• Student films
    As I mentioned before in this text, I was very lucky to have friends in Budapest, also because I could participate in a lot of student film shootings and improve my skills in various spheres of filmmaking. This semester we actually worked on 2 diploma shootings, 1 first year short film shooting, 1 music video and some documentaries together with international teams, so it was quite a busy period, but it was honestly amazing, as people I know here are very professional in what they are doing, so it was a great experience.
    METU has a rental for equipment and a studio, so it’s possible to take quite some useful things from them, but the rental still is missing a lot of essential equipment, so for more serious projects it will be necessary to also use rentals around the city.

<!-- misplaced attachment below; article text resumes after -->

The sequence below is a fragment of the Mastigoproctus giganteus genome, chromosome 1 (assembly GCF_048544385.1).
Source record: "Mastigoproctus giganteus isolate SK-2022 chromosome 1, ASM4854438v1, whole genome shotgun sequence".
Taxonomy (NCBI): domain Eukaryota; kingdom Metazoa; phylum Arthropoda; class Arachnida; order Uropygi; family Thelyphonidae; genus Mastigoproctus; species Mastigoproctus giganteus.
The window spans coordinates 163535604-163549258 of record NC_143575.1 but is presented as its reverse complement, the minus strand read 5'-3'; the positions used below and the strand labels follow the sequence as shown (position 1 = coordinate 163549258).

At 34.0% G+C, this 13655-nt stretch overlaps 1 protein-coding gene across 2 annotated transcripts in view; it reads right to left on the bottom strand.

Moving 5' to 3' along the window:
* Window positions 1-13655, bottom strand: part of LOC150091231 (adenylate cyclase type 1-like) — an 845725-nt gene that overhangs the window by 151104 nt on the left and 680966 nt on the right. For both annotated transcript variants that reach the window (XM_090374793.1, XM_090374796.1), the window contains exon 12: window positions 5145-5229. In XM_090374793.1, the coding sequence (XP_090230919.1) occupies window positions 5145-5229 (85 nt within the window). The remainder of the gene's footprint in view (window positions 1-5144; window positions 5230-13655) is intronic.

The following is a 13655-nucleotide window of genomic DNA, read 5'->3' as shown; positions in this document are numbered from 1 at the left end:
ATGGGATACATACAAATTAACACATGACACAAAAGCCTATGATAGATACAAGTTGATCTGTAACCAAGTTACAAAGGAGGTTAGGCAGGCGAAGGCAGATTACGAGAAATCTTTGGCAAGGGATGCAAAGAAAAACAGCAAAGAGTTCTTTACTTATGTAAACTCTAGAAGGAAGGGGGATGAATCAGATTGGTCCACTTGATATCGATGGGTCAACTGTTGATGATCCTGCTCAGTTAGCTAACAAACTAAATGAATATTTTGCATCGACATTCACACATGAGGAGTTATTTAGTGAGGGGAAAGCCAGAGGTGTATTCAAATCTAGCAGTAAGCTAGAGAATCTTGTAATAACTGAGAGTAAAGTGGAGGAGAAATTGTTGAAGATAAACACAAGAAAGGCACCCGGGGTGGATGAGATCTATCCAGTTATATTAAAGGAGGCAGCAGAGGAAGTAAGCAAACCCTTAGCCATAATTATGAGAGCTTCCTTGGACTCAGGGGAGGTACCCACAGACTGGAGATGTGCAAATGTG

• Graphic Design department at METU
    With Graphic Design I got much more lucky and I can highly recommend this university for this field of studies. All the professors were organised, professional, caring and very helpful on the way, with amazing assignments and great and helpful feedback. It was a great pleasure to work with them during the semester and improving my ideas with their guidance. Most of the classes on Graphic Design are held in the METU building very close to the city center (7 minutes walk from Keleti train station, 20 minutes walking from Astoria metro station) at Rozsa Utca, that also improves the overall experience of University.